Opinion 2.30 - Information From Unethical Experiments
All proposed experiments using human subjects should undergo proper ethical evaluation by a human studies review board before being undertaken.
Responsibility for revealing that the data are from unethical experiments lies in the hands of authors, peer reviewers, and editors of medical texts that publish results of experimental studies. Each publication should adopt a standard regarding publication of data from unethical experiments.
If data from unethical experiments can be replaced by existing ethically sound data and achieve the same ends, then such must be done. If ethically tainted data that have been validated by rigorous scientific analysis are the only data of that nature available, and such data are necessary in order to save lives, then the utilization of such data by physicians and editors may be appropriate.
Should editors and/or authors decide to publish an experiment or data from an experiment that does not reach standards of contemporary ethical conduct, a disclaimer should be included. Such disclosure would by no means rectify unethical conduct or legitimize the methods of collection of data gathered from unethical experimentation. This disclaimer should:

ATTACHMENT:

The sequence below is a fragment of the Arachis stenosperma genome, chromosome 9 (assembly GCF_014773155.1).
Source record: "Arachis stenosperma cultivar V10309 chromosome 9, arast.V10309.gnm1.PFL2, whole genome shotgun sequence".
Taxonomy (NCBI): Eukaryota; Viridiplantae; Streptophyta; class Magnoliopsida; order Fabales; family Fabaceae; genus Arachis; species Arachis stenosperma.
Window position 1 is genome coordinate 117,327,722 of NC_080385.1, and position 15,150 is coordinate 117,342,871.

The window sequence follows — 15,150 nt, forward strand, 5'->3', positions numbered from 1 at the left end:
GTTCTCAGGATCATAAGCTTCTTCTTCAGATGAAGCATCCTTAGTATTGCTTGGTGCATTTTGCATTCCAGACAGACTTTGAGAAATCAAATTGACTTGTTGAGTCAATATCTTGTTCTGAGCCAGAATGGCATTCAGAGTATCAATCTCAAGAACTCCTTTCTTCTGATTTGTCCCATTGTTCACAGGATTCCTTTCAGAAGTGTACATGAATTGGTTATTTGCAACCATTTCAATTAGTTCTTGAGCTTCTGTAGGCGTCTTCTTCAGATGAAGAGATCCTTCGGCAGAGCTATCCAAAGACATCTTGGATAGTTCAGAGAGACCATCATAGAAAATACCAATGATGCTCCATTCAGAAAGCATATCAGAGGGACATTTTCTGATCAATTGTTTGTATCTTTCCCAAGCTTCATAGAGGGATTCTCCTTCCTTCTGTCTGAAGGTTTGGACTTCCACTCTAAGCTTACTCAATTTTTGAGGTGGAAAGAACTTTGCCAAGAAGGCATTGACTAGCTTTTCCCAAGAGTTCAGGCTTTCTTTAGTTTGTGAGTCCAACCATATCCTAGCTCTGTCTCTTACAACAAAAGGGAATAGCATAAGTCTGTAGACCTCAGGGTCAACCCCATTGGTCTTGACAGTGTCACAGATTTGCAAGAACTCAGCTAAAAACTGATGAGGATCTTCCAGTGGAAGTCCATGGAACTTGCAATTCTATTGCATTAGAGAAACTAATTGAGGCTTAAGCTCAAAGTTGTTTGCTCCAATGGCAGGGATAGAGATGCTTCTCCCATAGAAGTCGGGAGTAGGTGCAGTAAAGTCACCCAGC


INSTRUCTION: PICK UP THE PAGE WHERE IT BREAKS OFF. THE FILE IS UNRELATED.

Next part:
(1) clearly describe the unethical nature of the origin of any material being published;
(2) clearly state that publication of the data is needed in order to save human lives;
(3) pay respect to the victims;
(4) avoid trivializing trauma suffered by the participants;
(5) acknowledge the unacceptable nature of the experiments; and
(6) endorse higher ethical standards.
Based on both scientific and moral grounds, data obtained from cruel and inhumane experiments, such as data collected from the Nazi experiments and data collected from the Tuskegee Study, should virtually never be published or cited. In the extremely rare case when no other data exist and human lives would certainly be lost without the knowledge obtained from use of such data, publication or citation is permissible. In such a case, the disclosure should cite the specific reasons and clearly justify the necessity for citation.
Certain generally accepted historical data may be cited without a disclaimer, though a disclosure of the ethical issues would be valuable and desirable. (II, V, VII)